SAN FRANCISCO -- Giants right-hander George Kontos received immediate peace of mind late Tuesday night in the form of a text message from his friend, J.A. Happ, the Toronto left-hander who was struck by a line drive earlier that evening.
Happ, who sustained a head contusion and a laceration to his left ear, was released from a hospital Wednesday. By then, Kontos already knew that his former Northwestern University teammate was in stable condition. Kontos said that he texted Happ shortly after the Giants game ended and got an answer 45 minutes later.
"I'm sure he got a lot of text messages from relatives that he had to get back to," Kontos said Wednesday. "The fact that he responded was a good sign."
Then again, Kontos probably seems like family to Happ, since they're offseason workout partners in the Chicago area.
"I see the guy five times a week during the offseason. We spend quite a bit of time together," Kontos said. "It's good that he seems OK and hopefully nothing unexpected pops up."
Casilla exits game with right knee injury
SAN FRANCISCO -- Giants right-hander Santiago Casilla left Wednesday's game against the Philadelphia Phillies during the eighth inning with an injured right knee.
Other than that, not much was known about Castilla's injury. Manager Bruce Bochy said after the Giants' 4-3, 10-inning victory that the club will learn more when the reliever undergoes an MRI examination either later Wednesday or Thursday.
Bochy revealed that Casilla actually was hurt before he entered the game to preserve San Francisco's 3-1 lead with one out in the eighth inning and Carlos Ruiz on first base.
"The knee was bothering him," Bochy said, adding that Casilla might have misled the Giants about the extent of his injury.
Nevertheless, Casilla faced two batters and generated two outs, fanning pinch-hitter Ryan Howard and inducing Ben Revere's fielder's choice grounder before leaving the game. It was initially believed that Casilla hurt himself while covering first base on the latter play.
Casilla is San Francisco's top right-handed setup man, owning a 3-2 record with a 2.12 ERA and one save in 19 appearances.
Cautious Giants rest Pagan with groin strain
SAN FRANCISCO -- The Giants received what manager Bruce Bochy termed as good news about center fielder Angel Pagan, who was out of Wednesday's lineup with a mild strain of his right groin.
The injury, officially diagnosed as a strained adductor muscle, was discovered Wednesday morning when Pagan underwent an MRI.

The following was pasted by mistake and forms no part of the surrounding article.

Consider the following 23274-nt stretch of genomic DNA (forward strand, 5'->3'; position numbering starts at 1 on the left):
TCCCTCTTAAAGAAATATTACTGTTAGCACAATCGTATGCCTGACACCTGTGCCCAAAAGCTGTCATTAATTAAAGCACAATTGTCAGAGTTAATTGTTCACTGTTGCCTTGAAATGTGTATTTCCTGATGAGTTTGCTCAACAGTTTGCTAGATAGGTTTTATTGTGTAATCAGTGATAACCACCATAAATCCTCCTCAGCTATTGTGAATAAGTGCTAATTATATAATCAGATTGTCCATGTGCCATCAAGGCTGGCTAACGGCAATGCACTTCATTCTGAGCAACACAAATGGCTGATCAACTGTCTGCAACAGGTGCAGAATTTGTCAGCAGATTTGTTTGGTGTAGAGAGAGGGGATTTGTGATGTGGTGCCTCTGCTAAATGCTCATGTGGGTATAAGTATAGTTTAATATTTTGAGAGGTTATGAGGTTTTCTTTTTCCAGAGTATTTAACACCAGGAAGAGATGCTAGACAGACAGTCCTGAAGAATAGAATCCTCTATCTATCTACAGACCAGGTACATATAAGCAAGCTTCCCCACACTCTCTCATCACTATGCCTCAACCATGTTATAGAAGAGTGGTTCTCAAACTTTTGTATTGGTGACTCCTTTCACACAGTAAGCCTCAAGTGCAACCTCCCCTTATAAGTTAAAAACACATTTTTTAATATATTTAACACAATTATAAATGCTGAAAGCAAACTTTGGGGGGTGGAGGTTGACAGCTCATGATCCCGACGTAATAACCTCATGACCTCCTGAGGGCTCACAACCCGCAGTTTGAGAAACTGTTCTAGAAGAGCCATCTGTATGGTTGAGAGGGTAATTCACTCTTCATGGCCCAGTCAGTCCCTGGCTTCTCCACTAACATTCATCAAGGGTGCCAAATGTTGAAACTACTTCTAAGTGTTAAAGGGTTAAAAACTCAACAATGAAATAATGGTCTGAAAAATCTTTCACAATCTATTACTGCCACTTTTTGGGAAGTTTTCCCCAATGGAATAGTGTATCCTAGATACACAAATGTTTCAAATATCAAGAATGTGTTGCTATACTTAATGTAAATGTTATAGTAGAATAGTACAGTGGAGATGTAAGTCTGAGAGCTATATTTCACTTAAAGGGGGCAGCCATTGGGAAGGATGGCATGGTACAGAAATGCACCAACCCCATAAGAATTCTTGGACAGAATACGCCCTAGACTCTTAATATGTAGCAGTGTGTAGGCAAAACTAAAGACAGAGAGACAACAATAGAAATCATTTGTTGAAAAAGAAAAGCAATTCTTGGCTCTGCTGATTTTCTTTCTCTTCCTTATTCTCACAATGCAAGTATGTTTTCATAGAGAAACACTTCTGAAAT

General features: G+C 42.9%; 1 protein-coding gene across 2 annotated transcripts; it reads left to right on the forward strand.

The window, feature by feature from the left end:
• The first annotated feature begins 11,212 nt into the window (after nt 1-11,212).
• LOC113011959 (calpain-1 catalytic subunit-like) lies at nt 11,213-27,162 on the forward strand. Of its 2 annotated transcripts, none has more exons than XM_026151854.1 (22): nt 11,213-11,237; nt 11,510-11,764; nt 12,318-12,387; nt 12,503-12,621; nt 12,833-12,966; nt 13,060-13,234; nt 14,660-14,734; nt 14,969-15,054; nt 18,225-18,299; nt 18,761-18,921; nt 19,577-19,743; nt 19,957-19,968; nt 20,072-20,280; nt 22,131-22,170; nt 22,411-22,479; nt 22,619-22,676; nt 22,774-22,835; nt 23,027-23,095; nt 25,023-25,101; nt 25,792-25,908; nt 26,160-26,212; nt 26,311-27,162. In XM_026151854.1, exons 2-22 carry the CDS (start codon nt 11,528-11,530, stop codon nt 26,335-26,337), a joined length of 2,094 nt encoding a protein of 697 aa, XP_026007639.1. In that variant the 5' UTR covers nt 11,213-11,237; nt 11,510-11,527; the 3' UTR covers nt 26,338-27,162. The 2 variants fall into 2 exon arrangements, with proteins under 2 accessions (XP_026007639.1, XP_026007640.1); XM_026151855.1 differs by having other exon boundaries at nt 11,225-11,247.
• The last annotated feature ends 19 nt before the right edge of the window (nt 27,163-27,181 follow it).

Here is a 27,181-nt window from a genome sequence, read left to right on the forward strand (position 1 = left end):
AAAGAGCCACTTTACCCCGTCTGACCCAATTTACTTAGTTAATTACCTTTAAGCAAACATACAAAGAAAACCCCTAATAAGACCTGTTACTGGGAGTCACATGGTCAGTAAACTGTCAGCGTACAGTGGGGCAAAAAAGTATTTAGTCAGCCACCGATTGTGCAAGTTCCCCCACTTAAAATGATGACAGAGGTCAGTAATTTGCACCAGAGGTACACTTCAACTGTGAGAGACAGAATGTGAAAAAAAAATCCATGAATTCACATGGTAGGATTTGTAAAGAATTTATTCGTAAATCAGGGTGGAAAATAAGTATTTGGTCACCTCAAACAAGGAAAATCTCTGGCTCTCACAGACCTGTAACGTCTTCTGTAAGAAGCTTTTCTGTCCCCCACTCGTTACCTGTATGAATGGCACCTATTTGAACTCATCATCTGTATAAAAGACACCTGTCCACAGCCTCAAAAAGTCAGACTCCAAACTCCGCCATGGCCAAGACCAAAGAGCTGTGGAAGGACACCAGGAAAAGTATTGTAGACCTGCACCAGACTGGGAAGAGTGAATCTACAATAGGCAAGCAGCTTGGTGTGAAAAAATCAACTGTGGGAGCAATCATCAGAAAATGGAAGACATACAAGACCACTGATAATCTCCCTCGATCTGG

Bochy said the ailment was so minor that Pagan could have started the series finale against the Philadelphia Phillies. But Bochy exercised caution.
"The last thing we need is to have a setback with him," Bochy said.
Bochy believed that Pagan could rejoin the lineup as early as Thursday, when the Giants open a four-game series against Atlanta.
"We feel like this is going to go away," Bochy said. "He's going to be fine."
Pagan's injury hampers him only when he hits, Bochy said. Batting left-handed Tuesday, Pagan looked noticeably awkward on a couple of swings while going 0-for-3.
"When he rotates on his swing is when he feels it," Bochy said.
Pagan, who also missed two games during last weekend's Dodgers series with a strained right hamstring, entered Wednesday tied for fifth in the National League with 24 runs scored. He's hitting .268 with only one hit in his previous 11 at-bats.
In Pagan's absence, Gregor Blanco started in center field for the second time this season.
Two-time cancer survivor named honorary bat girl
SAN FRANCISCO -- Wanda Zimmerman shares her May 6 birthday with Giants legend Willie Mays. But that's not her only distinctive quality.
Zimmerman, who was named Wednesday by Major League Baseball as the Giants' honorary bat girl for Sunday's Mother's Day game against Atlanta, survived breast cancer twice.
"I lost my hair," Zimmerman said in a statement, referring to the effects of her radiation and chemotherapy treatments, "but not my ability to fight this disease!"
Zimmerman was initially diagnosed with breast cancer in October 2003. She underwent extensive treatments and passed the five-year remission mark. Shortly afterward, however, she discovered a lump in her reconstructed breast. Doctors concluded that it was a recurrence of her first bout with cancer. But they couldn't explain how the cancer returned in new tissue following a mastectomy.
Zimmerman said that none of the procedures she would endure -- and she experienced plenty -- would be as difficult as informing her two sons that she had cancer again. Zimmerman proceeded to undergo two lumpectomies. Then came a year of chemotherapy and 17 weeks of radiation.
The Honorary Bat Girl Contest recognizes baseball fans who have been affected by breast cancer and demonstrate a commitment to eradicating the disease.
Chris Haft is a reporter for MLB.com. This story was not subject to the approval of Major League Baseball or its clubs.